African Journal of
Microbiology Research

  • Abbreviation: Afr. J. Microbiol. Res.
  • Language: English
  • ISSN: 1996-0808
  • DOI: 10.5897/AJMR
  • Start Year: 2007
  • Published Articles: 5182

Full Length Research Paper

Biosorption of fireworks pollutants by indigenous soil fungi from Sivakasi, India

Neethimohan Malaieswari
  • Neethimohan Malaieswari
  • Department of Microbial Technology, School of Biological Sciences, Madurai Kamaraj University, Madurai 625 021, TamilNadu, India.
  • Google Scholar
Subramanian Mugesh
  • Subramanian Mugesh
  • Department of Microbial Technology, School of Biological Sciences, Madurai Kamaraj University, Madurai 625 021, TamilNadu, India.
  • Google Scholar
Ponnan Arumugam
  • Ponnan Arumugam
  • Department of Zoology, Bharathiar University, Coimbatore 641 046, TamilNadu, India.
  • Google Scholar
Maruthamuthu Murugan
  • Maruthamuthu Murugan
  • Department of Microbial Technology, School of Biological Sciences, Madurai Kamaraj University, Madurai 625 021, TamilNadu, India.
  • Google Scholar

  •  Received: 14 December 2015
  •  Accepted: 15 March 2016
  •  Published: 28 June 2017


Sivakasi a notable industrial town, which is known for its fireworks industries that accounts 70% of the country's yield. Besides largest production, release of the wide range of deleterious chemicals increases the concern about environmental conservation. Fungi are the eukaryotic organism which has enormous metabolite profile. These distinct features of fungi made excessive attention towards the mycoremediation. The present study was focused on mycoremediation of soil samples from the fields of nearby fireworks industries. Physico-chemical properties and biological parameters were analysed within 24 h of sample collection. Total of 20 fungi were isolated from the collected samples. Chemical contaminant degrading efficiency of the fungal isolates was screened on the soil waste agar medium. Among all the fungal isolates, four were shown to have positive results. The selective fungal isolates were evaluated for their heavy metal utilization and other pollutants degradation potential using atomic absorption spectroscopy.

Key words: Mycoremediation, pollutants, heavy metals, atomic absorption spectroscopy.

Abbreviation: AAS, Atomic absorption spectroscopy; Cr, chromium; Cu, copper; EC,  electrical conductivity; HNO3, nitric acid; Mn, manganese; Ni, nickel; PDA, potato dextrose agar; TDS, total dissolved solids. 


Excessive usage of toxic chemicals and metals in the production industries has resulted in the release of large quantities of contaminants to the environment (Bogdal et al., 2010). Contaminants released from fireworks, match works, printing and pesticide industries are destructive agent to ecosystem (Sukumar and Subramanian, 1992; Katoria  et al., 2013). Management of releasing pollutants and development of treatment processes are  challenging areas in the firewoks industries. Fireworks are the major source of contaminants, which generates carbon monoxide, sulphur, aluminium powder, barium nitrate, potassium nitrate, sodium nitrate, strontium nitrate, charcoal, magnesium powder and boric acid (Jonsson et al., 1995). All of these chemicals are hazardous in nature because of their explosive properties (Chen et al., 2002). Sivakasi is the second largest fireworks producers in the world and capital fireworks in India. Metal xenobiotics released by fireworks leads to metal deposition, which result in explosion injuries, deep wounds, intra ocular foreign body retinal trauma, glaucoma, etc. Case study reports found that workers from Sivakasi fire industries had higher levels of heavy metals like Cr, Mn and higher incidence of nervous disorders (Rajathilagam and Azhagurajan, 2012).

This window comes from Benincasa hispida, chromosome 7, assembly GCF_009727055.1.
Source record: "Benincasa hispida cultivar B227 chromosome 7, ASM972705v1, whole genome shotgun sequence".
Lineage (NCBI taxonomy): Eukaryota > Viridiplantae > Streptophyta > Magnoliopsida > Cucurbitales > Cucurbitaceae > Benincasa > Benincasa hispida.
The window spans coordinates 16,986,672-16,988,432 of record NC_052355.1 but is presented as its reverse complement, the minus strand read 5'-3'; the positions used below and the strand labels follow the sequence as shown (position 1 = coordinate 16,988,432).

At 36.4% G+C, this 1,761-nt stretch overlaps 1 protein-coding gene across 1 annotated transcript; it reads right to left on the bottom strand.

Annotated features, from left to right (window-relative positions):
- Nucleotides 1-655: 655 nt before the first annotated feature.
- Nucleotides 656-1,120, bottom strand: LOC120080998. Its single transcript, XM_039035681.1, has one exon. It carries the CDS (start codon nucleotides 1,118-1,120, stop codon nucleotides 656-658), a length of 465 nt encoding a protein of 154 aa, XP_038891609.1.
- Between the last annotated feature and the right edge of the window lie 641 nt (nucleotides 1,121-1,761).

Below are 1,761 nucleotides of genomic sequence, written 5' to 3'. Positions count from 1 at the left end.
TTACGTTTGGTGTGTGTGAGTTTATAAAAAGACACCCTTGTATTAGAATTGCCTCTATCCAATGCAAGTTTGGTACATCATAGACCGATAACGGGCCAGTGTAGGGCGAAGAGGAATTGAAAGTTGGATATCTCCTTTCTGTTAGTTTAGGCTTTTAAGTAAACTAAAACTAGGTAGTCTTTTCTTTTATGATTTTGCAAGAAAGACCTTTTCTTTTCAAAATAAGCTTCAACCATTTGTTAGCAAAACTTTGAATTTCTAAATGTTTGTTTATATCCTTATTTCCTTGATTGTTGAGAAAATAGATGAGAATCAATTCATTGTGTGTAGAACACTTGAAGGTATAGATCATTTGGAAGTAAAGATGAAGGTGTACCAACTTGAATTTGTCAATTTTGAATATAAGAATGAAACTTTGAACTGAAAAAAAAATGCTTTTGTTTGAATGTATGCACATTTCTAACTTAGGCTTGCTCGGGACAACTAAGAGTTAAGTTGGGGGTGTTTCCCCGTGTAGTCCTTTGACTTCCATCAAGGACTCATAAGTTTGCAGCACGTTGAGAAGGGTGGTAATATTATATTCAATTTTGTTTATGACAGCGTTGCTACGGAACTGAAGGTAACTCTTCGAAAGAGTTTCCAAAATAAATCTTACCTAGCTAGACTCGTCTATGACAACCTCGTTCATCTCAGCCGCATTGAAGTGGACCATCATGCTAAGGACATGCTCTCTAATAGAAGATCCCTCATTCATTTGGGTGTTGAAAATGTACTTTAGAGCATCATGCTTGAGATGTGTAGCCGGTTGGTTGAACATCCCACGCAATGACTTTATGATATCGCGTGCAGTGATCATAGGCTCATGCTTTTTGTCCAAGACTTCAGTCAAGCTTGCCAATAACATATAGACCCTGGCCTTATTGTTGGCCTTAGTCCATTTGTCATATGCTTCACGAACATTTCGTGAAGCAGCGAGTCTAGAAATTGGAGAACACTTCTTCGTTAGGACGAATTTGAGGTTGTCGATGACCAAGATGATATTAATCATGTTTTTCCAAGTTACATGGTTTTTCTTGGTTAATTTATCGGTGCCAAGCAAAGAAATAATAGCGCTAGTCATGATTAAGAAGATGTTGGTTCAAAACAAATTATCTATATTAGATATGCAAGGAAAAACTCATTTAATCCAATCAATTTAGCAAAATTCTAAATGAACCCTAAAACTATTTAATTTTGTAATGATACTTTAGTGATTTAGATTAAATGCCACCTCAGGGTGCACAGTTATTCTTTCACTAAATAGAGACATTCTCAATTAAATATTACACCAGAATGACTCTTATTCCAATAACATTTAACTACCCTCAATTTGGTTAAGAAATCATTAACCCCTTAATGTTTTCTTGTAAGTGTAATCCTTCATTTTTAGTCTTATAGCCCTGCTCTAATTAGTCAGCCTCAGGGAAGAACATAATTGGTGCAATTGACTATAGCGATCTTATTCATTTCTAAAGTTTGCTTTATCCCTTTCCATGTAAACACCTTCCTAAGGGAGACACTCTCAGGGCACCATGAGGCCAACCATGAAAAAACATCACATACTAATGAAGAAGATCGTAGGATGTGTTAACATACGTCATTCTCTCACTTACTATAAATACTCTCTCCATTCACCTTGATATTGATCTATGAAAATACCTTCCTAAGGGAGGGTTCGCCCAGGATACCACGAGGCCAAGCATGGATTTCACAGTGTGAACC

The advancement of bioremediation technology focuses on accomplishing successful removal of these metal pollutants by increasing the effectiveness of microbes related to metal-binding fungi. Fungi are known to degrade or deteriorate a wide variety of materials and compounds, processes known as mycodegradation and mycodeterioration. Fungal enzymes utilize the heavy metals by incorporating them in their metabolic pathways. Biochemical and ecological potential was increased by fungi to degrade the risky metals and metalloids from environment (Harms et al., 2011). Fungi possess an elevated capability to immobilize toxic metals by either insoluble metal oxalate formation biosorption into their fruiting bodies or chelation (Adeyemi, 2009). Fungal mycelium has the key role in heavy metal adsorption and has higher metal binding capacity (Barr and Aust, 1994; Bennet et al., 2002). The present work focused on isolation and screening of the fungal species present in soil from the polluted area nearby fireworks industries and evaluate its bioremediation efficiency over the pollutants.


Collection of sample
Random soil samples were collected in sterile bags from the fireworks industrial area of Sivakasi (9° 25' 13.61''N, 77° 50' 35.11''E). The collected soil samples were mixed in large containers and air-dried at room temperature, crushed and sieved to remove rocks and un-decomposed organic materials (Gaelene et al., 2002). Soil physical parameters were determined after mixing 1g of soil in 2.5 ml water (Jianying et al., 2016). The physico-chemical parameters of fireworks industry soil such as pH, electrical conductivity, total dissolved solids, chlorinity, salinity, calcium, magnesium, sulphate and nitrate content were determined as per the standard protocols of American Public Health Association (APHA, 2005; Adams, 1990).
Isolation and screening of fungi for mycoremediation